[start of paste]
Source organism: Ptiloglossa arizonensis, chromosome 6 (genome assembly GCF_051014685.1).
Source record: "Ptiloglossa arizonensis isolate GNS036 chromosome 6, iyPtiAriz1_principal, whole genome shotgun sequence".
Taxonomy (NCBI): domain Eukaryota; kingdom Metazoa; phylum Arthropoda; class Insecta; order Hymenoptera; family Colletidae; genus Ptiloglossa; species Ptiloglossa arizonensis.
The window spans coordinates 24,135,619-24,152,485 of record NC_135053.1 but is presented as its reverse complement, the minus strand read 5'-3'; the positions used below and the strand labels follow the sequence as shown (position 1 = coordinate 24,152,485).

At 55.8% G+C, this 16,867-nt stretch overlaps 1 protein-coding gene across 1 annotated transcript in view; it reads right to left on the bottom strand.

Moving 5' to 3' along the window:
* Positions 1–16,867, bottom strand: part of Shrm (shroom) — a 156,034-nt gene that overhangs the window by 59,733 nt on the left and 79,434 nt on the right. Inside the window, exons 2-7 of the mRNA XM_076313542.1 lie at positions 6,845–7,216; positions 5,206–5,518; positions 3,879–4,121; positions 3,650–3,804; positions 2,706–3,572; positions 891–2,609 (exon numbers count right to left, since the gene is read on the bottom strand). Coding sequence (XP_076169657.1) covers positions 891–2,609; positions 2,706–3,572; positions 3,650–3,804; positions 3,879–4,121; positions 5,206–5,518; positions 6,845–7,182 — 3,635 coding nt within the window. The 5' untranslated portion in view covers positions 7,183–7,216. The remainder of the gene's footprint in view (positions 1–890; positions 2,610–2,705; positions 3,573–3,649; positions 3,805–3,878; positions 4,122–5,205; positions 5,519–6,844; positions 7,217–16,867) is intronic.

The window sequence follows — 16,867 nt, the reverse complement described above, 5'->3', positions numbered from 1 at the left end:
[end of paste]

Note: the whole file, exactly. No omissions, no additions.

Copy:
Source organism: Ptiloglossa arizonensis, chromosome 6 (genome assembly GCF_051014685.1).
Source record: "Ptiloglossa arizonensis isolate GNS036 chromosome 6, iyPtiAriz1_principal, whole genome shotgun sequence".
Taxonomy (NCBI): domain Eukaryota; kingdom Metazoa; phylum Arthropoda; class Insecta; order Hymenoptera; family Colletidae; genus Ptiloglossa; species Ptiloglossa arizonensis.
The window spans coordinates 24,135,619-24,152,485 of record NC_135053.1 but is presented as its reverse complement, the minus strand read 5'-3'; the positions used below and the strand labels follow the sequence as shown (position 1 = coordinate 24,152,485).

At 55.8% G+C, this 16,867-nt stretch overlaps 1 protein-coding gene across 1 annotated transcript in view; it reads right to left on the bottom strand.

Moving 5' to 3' along the window:
* Positions 1–16,867, bottom strand: part of Shrm (shroom) — a 156,034-nt gene that overhangs the window by 59,733 nt on the left and 79,434 nt on the right. Inside the window, exons 2-7 of the mRNA XM_076313542.1 lie at positions 6,845–7,216; positions 5,206–5,518; positions 3,879–4,121; positions 3,650–3,804; positions 2,706–3,572; positions 891–2,609 (exon numbers count right to left, since the gene is read on the bottom strand). Coding sequence (XP_076169657.1) covers positions 891–2,609; positions 2,706–3,572; positions 3,650–3,804; positions 3,879–4,121; positions 5,206–5,518; positions 6,845–7,182 — 3,635 coding nt within the window. The 5' untranslated portion in view covers positions 7,183–7,216. The remainder of the gene's footprint in view (positions 1–890; positions 2,610–2,705; positions 3,573–3,649; positions 3,805–3,878; positions 4,122–5,205; positions 5,519–6,844; positions 7,217–16,867) is intronic.

The window sequence follows — 16,867 nt, the reverse complement described above, 5'->3', positions numbered from 1 at the left end: